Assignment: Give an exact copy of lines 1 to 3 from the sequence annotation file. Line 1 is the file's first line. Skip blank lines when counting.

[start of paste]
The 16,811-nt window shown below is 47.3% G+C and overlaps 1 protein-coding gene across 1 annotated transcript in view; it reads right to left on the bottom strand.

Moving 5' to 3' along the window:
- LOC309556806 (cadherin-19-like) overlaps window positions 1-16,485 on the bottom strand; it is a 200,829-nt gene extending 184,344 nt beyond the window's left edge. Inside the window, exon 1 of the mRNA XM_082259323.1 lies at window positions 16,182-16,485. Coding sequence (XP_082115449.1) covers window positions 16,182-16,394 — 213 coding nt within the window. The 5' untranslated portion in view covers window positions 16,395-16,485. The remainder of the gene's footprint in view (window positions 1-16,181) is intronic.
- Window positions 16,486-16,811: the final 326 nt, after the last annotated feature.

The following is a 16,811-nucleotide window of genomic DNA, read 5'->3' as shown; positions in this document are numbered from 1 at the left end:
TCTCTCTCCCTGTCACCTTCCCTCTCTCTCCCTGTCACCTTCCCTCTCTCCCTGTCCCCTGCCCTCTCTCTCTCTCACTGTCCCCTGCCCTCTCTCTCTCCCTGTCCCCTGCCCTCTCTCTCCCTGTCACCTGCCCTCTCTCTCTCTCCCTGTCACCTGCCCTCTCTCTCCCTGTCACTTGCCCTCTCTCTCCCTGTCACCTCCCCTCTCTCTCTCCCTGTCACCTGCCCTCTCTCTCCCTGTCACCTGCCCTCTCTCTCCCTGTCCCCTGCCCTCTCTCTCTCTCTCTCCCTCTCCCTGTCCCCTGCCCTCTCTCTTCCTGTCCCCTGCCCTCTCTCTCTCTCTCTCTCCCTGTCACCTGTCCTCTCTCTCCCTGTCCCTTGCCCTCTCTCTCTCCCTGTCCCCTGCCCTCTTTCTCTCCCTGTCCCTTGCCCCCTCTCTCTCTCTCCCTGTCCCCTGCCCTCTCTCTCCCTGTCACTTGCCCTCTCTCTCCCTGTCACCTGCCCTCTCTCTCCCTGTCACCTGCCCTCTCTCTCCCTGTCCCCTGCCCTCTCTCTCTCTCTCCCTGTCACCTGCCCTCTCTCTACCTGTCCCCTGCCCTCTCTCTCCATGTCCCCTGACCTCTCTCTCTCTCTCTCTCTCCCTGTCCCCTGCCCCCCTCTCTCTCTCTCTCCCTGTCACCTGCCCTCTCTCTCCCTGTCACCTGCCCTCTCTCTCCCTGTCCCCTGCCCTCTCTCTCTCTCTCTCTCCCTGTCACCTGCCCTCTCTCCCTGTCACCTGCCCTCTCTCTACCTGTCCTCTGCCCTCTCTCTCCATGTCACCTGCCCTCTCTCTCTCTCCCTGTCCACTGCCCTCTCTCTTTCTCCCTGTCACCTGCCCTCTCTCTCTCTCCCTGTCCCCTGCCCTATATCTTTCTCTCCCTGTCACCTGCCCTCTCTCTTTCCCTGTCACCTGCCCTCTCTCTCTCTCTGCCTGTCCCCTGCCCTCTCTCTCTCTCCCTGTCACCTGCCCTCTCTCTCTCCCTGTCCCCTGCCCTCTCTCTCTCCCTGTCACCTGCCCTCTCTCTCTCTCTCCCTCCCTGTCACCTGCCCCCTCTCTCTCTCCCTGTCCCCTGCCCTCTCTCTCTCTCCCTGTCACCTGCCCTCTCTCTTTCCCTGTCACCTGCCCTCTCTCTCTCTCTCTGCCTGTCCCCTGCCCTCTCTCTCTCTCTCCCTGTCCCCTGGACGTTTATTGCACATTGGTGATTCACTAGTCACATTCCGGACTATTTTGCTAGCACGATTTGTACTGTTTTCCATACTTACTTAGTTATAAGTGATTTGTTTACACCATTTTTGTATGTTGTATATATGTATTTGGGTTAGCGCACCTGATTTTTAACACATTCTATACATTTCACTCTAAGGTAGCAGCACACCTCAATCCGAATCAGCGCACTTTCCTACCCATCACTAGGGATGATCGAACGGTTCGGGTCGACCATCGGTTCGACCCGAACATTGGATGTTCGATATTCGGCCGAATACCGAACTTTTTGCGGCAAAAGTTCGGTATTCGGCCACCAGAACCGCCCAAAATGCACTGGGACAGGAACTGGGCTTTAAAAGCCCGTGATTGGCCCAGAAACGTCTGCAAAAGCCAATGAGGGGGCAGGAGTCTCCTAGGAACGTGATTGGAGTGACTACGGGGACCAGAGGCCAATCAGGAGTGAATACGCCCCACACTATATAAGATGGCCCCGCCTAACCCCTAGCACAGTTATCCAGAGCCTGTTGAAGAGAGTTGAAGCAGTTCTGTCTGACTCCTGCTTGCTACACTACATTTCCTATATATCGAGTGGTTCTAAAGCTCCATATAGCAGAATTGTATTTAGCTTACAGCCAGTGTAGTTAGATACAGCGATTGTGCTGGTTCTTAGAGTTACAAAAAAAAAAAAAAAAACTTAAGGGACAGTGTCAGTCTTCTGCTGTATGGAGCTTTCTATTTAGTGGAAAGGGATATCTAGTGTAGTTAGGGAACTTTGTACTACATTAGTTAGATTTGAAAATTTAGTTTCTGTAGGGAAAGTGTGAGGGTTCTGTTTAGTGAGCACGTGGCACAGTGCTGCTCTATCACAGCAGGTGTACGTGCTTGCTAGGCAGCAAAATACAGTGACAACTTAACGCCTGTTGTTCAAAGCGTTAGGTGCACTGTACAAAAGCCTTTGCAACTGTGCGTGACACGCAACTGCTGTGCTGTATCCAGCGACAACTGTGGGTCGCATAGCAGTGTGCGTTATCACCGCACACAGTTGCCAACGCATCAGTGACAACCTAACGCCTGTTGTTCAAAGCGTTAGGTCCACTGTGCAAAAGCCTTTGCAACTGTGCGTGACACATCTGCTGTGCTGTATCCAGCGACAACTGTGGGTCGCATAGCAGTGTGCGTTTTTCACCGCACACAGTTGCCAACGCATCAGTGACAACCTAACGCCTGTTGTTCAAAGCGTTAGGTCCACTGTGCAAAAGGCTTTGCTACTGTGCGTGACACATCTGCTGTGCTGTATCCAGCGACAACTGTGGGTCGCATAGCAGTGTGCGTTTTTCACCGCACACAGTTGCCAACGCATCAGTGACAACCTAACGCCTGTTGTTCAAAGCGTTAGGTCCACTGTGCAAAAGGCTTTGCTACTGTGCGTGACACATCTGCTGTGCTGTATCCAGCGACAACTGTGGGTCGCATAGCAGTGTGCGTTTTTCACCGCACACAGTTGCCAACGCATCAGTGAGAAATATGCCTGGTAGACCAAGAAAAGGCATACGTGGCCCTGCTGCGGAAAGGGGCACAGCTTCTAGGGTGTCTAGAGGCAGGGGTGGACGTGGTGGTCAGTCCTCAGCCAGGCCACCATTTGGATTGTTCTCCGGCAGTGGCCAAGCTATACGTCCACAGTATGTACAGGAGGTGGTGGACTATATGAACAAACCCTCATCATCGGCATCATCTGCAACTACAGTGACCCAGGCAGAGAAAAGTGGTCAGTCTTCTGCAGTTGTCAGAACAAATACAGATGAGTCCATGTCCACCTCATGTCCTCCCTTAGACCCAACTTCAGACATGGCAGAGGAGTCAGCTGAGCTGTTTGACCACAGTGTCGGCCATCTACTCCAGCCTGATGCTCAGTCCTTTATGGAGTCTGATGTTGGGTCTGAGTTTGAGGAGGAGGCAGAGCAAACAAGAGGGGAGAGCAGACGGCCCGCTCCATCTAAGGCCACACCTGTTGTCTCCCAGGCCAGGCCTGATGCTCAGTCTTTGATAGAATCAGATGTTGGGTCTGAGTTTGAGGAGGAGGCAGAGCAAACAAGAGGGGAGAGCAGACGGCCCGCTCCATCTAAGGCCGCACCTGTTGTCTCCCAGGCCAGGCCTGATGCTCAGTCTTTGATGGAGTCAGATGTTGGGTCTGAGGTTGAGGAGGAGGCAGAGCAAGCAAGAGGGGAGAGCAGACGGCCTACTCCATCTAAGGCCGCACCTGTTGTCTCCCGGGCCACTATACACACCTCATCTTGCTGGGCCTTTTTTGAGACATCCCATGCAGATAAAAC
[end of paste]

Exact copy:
The 16,811-nt window shown below is 47.3% G+C and overlaps 1 protein-coding gene across 1 annotated transcript in view; it reads right to left on the bottom strand.

Moving 5' to 3' along the window:
- LOC309556806 (cadherin-19-like) overlaps window positions 1-16,485 on the bottom strand; it is a 200,829-nt gene extending 184,344 nt beyond the window's left edge. Inside the window, exon 1 of the mRNA XM_082259323.1 lies at window positions 16,182-16,485. Coding sequence (XP_082115449.1) covers window positions 16,182-16,394 — 213 coding nt within the window. The 5' untranslated portion in view covers window positions 16,395-16,485. The remainder of the gene's footprint in view (window positions 1-16,181) is intronic.